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Tayla powers through her parts apprenticeship

Congratulations on completing your qualification so quickly. Was that your target from day one?

“I was trucking through it as much as I could, when I could. Then I went to a training session down in Palmerston North with all the parts people from around the country, and someone from the Christchurch branch told me that she finished early. So that set off something in my brain - I want to finish early too!”

Also, one of the workshop guys at Hawera started around the same time as me, and we were having a race to see who could get the most credits first.”

The qualification is NZ Certificate in Automotive Parts and Accessories Level 3. Had that always been an interest of yours?

“The automotive industry in general was something I wanted to get involved in, but I didn't have family or friends who were particularly into cars or anything like that.

My original plan was that I would do an automotive engineering pre-trade course at WITT (Western Institute of Technology).

So early in 2020 I left my job packing cheese at Fonterra, started the course, and obviously Covid hit, so that put a hold on things.

That was a tough time. I had a part-time job lined up but that fell through because of Covid, so I was trying to decide, do I stay and do the course that I wanted to be a whole career, or do I give it up and work at something else to pay the rent?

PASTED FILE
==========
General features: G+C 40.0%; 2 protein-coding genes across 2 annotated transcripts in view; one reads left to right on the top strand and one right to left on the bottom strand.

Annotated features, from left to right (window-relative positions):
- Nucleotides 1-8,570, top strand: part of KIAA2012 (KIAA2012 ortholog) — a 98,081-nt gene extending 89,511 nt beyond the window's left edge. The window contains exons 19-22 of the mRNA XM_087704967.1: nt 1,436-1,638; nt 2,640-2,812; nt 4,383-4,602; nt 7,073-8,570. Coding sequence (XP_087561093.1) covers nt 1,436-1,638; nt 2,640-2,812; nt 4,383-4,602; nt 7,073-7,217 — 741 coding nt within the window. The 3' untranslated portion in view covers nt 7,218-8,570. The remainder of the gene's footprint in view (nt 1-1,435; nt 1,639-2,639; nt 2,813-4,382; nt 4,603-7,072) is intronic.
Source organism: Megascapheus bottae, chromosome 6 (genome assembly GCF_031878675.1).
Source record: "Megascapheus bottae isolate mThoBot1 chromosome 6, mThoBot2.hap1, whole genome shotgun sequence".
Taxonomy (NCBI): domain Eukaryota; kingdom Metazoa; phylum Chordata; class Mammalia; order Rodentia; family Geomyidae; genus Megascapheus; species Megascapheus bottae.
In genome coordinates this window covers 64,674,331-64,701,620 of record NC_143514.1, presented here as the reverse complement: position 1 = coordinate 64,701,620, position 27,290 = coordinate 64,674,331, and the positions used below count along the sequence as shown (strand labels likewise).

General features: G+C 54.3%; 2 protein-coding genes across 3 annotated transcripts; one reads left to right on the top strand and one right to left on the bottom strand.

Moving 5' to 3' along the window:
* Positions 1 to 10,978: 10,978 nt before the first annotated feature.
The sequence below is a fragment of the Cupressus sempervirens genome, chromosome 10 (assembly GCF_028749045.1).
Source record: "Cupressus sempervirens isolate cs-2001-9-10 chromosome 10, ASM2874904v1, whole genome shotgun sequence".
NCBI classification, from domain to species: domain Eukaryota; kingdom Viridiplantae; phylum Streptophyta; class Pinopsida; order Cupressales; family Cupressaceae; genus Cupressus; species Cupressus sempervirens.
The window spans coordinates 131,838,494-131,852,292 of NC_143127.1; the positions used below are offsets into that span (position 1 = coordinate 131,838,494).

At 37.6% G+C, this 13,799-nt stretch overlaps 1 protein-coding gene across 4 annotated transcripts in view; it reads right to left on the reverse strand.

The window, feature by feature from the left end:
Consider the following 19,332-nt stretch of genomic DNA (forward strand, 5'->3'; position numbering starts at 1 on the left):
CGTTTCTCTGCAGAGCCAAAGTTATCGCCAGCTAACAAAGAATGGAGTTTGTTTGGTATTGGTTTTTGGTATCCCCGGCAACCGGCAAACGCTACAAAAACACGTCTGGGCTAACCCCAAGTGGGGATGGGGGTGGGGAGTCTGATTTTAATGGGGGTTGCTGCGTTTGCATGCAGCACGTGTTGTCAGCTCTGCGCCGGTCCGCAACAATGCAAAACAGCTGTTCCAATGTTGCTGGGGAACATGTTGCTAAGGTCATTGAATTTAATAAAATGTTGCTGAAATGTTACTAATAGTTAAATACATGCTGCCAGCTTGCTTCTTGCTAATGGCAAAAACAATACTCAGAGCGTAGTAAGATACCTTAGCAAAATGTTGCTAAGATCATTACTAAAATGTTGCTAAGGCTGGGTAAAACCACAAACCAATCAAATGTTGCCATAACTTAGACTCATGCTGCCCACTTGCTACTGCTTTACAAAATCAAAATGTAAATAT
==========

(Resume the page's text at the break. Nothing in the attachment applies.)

And it just so happened that there was a job listing at Norwood – I had a work broker at the time and he put me on to the parts apprentice job.”

Did you know anything about farming or farm machinery?

“When I applied I told them I don’t have a farming background, let alone a farming machinery background, but I’m keen to give it a go. They trusted me and gave me the job!

I was working in the dealership about a month before I started my apprenticeship. I wasn’t dealing with customers at the start, I was busy getting my bearings, but then they put me up front and from then on it was learning on the job. Getting thrown into it, that’s how I like to learn.”

Hawera is a rural centre, do you have more of an interest in that side of things now?

“Now that I’m in this job, I feel like I wasn’t really in touch with my community before. Because they’re obviously very heavily into the farming industry, which I never had any experience in before. So it has kind of awakened a passion that I didn’t know I had, which is cool.

I never would have pictured myself in this industry but now that I’m in it, I’m in it to win it!”

What do you like most about working at Norwood?

“I enjoy the Norwood network that I have, I like the sense of unity, how I can flick an email to pretty much anyone in the business and they will be willing to help me.

And just being around people who love what they’re doing. Everyone I have come across is incredibly passionate and I think that drives my passion as well.

The other thing I like about Norwood is how diverse it is. Obviously, there aren’t many females in this industry let alone Pacific Islanders, and happening to be both, it’s nice to see people like myself popping up all over the place.

The technology is cool too of course. Our product specialist Dan recently put a display in the showroom about GPS – tractors that can drive themselves around the paddock – stuff that I didn’t even think was possible.”

What are the challenges?

“If anything, it’s probably just knowledge, but I know that will come with time. As I say, you’re always learning on the job.

We’ve got a parts person here in Hawera who’s been at Norwood for around 40 years. That kind of knowledge is endless and something I try to feed off.”

Would you recommend the apprenticeship to others?

“In a heartbeat! I didn’t know that learning could be so much fun.

I’ve since started a First Line Management course through MITO. The sky’s the limit now - I am pretty much up for anything!”